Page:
Just like with the neighboring Fry Canyon area, White Canyon offers some of the most adventurous canyoneering opportunities that can be imagined! White Canyon is a pale sandstone basin that drains into the Colorado River on the northeast end of Lake Powell. Part of this vast high desert wilderness lies within the Glen Canyon National Recreation Area boundaries and the rest is within BLM Public Lands and the neighboring National Monuments. Utah State Road 95 runs alongside the actual White Canyon ravine all the way to Hite, so this destination is easy to find. Upon arrival, it will be easy to see that accessing this canyon on foot will require both preparation and determination, because this water carved landscape is one of the most rugged on earth.
Most of the popular White Canyon canyoneering attractions are located on the east side of SR 95 between Fry Canyon and Hite. When looking from above, this pale sandstone area looks like a maze of deep narrow water carved gullies and slot canyons. The Black Hole is one of the best areas to experience during the hot summer season, because this area is usually covered with water and quite a bit of wading is involved. There are also endless miles of dry canyon destinations to explore and this is best done during the cool weather seasons so the backpack is not weighed down with an extra gallon of water. Heavy duty backpacking equipment will be required for any adventure in White Canyon north of the paved road and climbing gear along with waterproofing may be necessary. This is a very remote place with little chance of timely rescue, so it is best to to do some research when planning the trek.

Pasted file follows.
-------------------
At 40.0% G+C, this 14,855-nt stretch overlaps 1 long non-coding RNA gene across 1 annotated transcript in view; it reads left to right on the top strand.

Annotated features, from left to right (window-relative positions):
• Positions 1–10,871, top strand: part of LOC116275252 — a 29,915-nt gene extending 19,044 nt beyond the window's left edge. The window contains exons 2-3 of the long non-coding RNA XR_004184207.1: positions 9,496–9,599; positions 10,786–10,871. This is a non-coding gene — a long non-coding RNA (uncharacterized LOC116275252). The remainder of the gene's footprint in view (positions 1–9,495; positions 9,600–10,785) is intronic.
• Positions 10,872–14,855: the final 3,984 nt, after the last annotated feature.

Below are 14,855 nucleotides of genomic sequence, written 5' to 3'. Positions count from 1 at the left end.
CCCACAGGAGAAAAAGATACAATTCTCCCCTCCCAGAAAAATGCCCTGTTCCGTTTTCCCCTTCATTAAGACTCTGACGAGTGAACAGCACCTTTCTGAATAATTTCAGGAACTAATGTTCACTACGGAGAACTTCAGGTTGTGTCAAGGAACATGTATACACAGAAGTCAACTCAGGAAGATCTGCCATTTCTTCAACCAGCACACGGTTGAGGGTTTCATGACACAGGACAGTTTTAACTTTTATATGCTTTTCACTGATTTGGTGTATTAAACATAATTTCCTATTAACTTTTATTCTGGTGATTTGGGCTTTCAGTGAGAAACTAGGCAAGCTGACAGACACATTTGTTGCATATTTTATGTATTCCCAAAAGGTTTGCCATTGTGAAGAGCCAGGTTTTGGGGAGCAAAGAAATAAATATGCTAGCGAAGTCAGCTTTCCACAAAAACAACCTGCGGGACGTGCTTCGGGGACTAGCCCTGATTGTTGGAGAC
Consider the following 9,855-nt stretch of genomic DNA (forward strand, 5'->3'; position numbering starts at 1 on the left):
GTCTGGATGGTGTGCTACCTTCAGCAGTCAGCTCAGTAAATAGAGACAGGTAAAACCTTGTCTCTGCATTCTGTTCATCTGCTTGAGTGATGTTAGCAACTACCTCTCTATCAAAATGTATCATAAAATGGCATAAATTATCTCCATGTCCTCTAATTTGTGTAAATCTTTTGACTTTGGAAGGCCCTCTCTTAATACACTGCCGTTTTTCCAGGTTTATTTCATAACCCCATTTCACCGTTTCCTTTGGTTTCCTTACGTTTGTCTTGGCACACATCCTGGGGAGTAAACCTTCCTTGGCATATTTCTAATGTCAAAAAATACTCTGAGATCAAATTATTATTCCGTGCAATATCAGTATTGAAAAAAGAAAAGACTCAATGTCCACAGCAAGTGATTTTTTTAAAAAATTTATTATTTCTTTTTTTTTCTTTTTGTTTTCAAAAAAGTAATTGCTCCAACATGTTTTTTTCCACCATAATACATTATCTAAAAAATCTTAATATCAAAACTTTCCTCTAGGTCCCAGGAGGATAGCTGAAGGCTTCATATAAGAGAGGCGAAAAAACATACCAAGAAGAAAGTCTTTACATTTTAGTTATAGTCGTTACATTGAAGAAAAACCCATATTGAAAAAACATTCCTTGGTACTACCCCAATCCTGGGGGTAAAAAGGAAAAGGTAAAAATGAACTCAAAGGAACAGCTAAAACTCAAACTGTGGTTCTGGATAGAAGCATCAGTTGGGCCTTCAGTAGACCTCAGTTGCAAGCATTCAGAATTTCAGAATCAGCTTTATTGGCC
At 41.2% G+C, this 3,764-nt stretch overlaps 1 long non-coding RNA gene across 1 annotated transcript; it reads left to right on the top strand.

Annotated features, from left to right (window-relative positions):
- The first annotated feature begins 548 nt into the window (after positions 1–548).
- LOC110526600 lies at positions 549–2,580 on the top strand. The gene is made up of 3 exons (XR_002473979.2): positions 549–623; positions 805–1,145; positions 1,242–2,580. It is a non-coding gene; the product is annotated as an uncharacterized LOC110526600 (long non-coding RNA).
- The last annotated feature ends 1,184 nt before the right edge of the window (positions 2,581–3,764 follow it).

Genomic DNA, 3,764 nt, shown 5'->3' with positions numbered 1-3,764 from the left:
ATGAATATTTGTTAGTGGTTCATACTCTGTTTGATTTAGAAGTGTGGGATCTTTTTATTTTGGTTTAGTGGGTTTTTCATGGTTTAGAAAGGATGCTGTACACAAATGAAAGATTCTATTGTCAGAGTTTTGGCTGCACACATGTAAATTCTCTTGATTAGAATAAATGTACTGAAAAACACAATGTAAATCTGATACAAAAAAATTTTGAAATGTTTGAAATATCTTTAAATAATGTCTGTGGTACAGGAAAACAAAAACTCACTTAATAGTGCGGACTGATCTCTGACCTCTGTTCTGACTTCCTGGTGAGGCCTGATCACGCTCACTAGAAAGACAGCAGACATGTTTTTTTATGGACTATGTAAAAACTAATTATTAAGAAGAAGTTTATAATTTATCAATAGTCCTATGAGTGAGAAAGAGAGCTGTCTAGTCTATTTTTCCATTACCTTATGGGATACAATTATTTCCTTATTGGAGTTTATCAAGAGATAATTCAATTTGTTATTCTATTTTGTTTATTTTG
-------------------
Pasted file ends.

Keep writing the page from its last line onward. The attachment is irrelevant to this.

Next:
On the west side of State Road 95 near Hite, White Canyon cuts through the eroded red rock mountains within the boundaries of the National Recreation Area all the way to Lake Powell. The walk to the water's edge used to be a short distance many years ago, but because of water depletion, it is now quite a long hike. In this area there are two marked dirt roads along SR 95 that go to where the lake water used to be. Both end at the same dry wash gulley that is now a silt basin that is very easy for a 4x4 vehicle to get stuck in. From that point, the hike to Lake Powell through the lower end of White Canyon begins.
Because water depletion has made this end of Lake Powell less attractive for water sports enthusiasts, the White Canyon access road has basically now turned into an unmaintained abandoned dirt road. Much of this road has been wiped out by flash floods and the bare bedrock sections are very rough. At the end point, the banks of the dry wash gulley are steep and silty, so only a modified 4x4 or ATV can continue on from this point.
The White Canyon access road may not be as popular as it used to be, but for those who drive a rugged vehicle it still may be worth checking out. There are very few tire tracks on this dirt trail, so this destination does present a chance to escape from the big crowds. Primitive camping is an option in this region and the views of White Canyon cutting through the red rock outcrops are what a landscape artist dreams of. The dirt road may be rough in this unforgiving place, but the reward is to experience a place on earth that few others have the opportunity to see!
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